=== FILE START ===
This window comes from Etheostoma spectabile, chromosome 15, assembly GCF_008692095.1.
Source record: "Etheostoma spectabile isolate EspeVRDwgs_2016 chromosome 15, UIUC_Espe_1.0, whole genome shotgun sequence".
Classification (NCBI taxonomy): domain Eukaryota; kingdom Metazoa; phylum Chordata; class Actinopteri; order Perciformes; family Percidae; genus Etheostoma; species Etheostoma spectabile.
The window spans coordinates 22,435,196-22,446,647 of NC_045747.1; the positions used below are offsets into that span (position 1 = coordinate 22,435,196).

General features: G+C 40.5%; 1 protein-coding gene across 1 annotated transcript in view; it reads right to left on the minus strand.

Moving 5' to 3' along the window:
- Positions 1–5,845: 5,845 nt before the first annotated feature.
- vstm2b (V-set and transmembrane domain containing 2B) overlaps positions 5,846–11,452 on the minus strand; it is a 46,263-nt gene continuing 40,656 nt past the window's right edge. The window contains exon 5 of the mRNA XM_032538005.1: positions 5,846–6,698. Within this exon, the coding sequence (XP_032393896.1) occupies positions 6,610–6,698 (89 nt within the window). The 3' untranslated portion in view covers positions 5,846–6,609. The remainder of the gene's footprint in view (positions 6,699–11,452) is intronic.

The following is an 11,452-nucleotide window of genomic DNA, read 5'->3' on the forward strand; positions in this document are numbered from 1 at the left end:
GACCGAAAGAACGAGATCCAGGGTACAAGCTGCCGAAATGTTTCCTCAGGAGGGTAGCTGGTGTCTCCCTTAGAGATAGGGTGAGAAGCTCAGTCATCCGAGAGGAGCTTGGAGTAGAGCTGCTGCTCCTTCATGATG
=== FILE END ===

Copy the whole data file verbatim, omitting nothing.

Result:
This window comes from Etheostoma spectabile, chromosome 15, assembly GCF_008692095.1.
Source record: "Etheostoma spectabile isolate EspeVRDwgs_2016 chromosome 15, UIUC_Espe_1.0, whole genome shotgun sequence".
Classification (NCBI taxonomy): domain Eukaryota; kingdom Metazoa; phylum Chordata; class Actinopteri; order Perciformes; family Percidae; genus Etheostoma; species Etheostoma spectabile.
The window spans coordinates 22,435,196-22,446,647 of NC_045747.1; the positions used below are offsets into that span (position 1 = coordinate 22,435,196).

General features: G+C 40.5%; 1 protein-coding gene across 1 annotated transcript in view; it reads right to left on the minus strand.

Moving 5' to 3' along the window:
- Positions 1–5,845: 5,845 nt before the first annotated feature.
- vstm2b (V-set and transmembrane domain containing 2B) overlaps positions 5,846–11,452 on the minus strand; it is a 46,263-nt gene continuing 40,656 nt past the window's right edge. The window contains exon 5 of the mRNA XM_032538005.1: positions 5,846–6,698. Within this exon, the coding sequence (XP_032393896.1) occupies positions 6,610–6,698 (89 nt within the window). The 3' untranslated portion in view covers positions 5,846–6,609. The remainder of the gene's footprint in view (positions 6,699–11,452) is intronic.

The following is an 11,452-nucleotide window of genomic DNA, read 5'->3' on the forward strand; positions in this document are numbered from 1 at the left end:
GACCGAAAGAACGAGATCCAGGGTACAAGCTGCCGAAATGTTTCCTCAGGAGGGTAGCTGGTGTCTCCCTTAGAGATAGGGTGAGAAGCTCAGTCATCCGAGAGGAGCTTGGAGTAGAGCTGCTGCTCCTTCATGATG